Maternal outcome in multiple versus singleton pregnancies in Northern Tanzania: A registry-based case control study

Enid Simon Chiwanga, Gileard Massenga, Pendo Mlay, Joseph Obure, Michael Johnson Mahande
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Objective: To compare maternal outcome of multiple versus singleton pregnancies at a tertiary hospital in Tanzania.

Methods: A case control study was designed using maternally linked data from Kilimanjaro Christian Medical Centre (KCMC) medical birth registry for the period of 2000–2010. A total of 822 multiple gestations (cases) were matched with 822 singletons (controls) with respect to maternal age at delivery and parity. The odds ratio (ORs) with 95% confidence intervals (CIs) for adverse maternal outcome between singleton and multiple gestations were computed in a multivariable logistic regression model.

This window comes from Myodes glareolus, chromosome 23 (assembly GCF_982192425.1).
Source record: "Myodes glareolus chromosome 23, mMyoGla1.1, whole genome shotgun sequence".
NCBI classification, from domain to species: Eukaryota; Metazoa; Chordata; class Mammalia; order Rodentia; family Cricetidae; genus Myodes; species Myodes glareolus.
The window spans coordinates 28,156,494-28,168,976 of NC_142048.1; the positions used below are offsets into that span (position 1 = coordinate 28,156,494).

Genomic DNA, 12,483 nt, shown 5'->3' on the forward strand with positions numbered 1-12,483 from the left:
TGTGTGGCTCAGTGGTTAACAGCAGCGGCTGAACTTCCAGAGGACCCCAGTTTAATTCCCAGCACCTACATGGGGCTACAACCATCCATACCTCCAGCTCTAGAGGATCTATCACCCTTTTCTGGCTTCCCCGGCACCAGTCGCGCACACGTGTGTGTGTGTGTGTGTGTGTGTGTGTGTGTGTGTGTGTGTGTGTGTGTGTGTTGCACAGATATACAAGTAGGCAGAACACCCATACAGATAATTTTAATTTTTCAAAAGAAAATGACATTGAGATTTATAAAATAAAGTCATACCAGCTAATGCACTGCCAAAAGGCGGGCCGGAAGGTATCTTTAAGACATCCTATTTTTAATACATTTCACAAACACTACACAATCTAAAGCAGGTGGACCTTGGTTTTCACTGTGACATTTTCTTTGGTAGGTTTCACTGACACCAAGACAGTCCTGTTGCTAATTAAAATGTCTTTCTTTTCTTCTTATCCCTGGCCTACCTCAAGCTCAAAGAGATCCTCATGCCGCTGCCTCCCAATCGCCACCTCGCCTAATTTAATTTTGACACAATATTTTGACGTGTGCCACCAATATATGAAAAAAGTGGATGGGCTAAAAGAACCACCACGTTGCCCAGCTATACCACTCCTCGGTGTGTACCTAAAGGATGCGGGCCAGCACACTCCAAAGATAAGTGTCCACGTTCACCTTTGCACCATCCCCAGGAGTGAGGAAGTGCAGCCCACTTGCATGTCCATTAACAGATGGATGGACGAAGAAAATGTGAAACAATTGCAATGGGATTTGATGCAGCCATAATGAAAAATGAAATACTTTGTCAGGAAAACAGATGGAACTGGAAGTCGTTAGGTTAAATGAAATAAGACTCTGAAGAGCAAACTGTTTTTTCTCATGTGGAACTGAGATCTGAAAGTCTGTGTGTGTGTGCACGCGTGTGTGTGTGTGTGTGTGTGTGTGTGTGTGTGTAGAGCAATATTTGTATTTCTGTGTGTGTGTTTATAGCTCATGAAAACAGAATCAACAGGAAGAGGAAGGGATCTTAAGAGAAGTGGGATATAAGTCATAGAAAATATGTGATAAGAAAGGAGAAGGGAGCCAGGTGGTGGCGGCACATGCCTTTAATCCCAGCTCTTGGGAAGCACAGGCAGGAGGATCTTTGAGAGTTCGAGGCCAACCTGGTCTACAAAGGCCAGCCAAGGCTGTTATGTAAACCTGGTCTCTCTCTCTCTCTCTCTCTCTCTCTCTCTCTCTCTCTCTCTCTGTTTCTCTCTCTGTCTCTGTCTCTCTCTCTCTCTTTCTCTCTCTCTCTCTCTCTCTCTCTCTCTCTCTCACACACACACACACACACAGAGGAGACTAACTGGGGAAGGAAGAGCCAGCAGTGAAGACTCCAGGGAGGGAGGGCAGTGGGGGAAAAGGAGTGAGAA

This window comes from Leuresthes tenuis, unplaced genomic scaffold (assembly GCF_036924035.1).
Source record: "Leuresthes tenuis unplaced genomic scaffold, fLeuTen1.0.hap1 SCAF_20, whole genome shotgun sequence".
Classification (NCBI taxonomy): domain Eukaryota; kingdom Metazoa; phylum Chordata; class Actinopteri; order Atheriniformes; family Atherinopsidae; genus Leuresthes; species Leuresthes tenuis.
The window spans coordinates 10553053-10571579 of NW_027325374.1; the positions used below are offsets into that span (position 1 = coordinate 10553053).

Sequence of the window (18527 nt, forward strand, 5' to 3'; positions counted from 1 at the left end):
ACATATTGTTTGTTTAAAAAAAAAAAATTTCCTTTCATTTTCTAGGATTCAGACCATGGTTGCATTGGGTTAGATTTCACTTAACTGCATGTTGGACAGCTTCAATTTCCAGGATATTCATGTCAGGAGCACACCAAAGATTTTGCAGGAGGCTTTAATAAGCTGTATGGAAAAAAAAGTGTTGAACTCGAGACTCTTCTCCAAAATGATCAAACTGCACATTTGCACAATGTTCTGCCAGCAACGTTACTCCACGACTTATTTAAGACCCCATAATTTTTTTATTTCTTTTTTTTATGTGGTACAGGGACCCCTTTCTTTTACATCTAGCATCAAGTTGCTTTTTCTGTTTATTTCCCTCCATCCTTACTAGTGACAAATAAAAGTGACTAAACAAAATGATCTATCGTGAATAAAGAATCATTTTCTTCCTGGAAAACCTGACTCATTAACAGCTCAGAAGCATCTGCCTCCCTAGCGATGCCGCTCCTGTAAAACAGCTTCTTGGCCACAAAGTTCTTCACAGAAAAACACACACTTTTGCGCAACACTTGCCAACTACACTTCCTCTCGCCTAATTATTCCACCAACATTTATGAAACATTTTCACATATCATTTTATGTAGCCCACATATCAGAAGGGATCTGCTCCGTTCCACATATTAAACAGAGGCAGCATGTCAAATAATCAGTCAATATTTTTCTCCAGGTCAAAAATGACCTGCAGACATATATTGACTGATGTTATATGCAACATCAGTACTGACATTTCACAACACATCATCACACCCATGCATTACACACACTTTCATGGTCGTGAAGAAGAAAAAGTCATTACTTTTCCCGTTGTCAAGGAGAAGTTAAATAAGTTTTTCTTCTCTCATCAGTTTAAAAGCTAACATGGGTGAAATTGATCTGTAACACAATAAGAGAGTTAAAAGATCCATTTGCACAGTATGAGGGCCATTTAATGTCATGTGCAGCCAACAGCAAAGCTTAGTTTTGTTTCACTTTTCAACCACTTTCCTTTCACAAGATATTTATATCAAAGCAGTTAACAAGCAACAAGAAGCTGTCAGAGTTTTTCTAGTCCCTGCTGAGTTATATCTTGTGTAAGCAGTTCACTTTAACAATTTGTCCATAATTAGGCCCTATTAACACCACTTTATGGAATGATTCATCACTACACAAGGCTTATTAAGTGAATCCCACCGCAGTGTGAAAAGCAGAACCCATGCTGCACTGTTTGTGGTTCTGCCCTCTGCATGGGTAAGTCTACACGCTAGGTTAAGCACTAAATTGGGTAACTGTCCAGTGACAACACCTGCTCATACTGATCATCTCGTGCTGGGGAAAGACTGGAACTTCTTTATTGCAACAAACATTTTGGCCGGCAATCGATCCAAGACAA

Results: Of the 33 997 births, there were 822 (2.1%) multiples. Compared with singletons, women with multiple gestations had increased risk for preeclampsia (OR 2.6; 95%CI: 1.7–3.9), preterm labour (OR 5.6; 95%CI: 4.2–7.4), antepartum haemorrhage (OR 1.6; 95%CI: 1.1–2.3), anaemia (OR 2.0; 95%CI: 1.6–2.6) and caesarean section (OR 1.5; 95%CI: 1.4–1.7). In addition, there were six maternal deaths among women with multiple gestations, of which all were attributed to postpartum haemorrhage. This accounted for a case fatality rate of 15.8%.

Conclusions: Multiple gestations are associated with adverse maternal outcomes. Close follow-up and timely interventions may help to prevent poor outcomes related to multiple gestations. These findings suggest the needs for clinicians to counsel women with multiple gestations during prenatal care regarding the potential risks.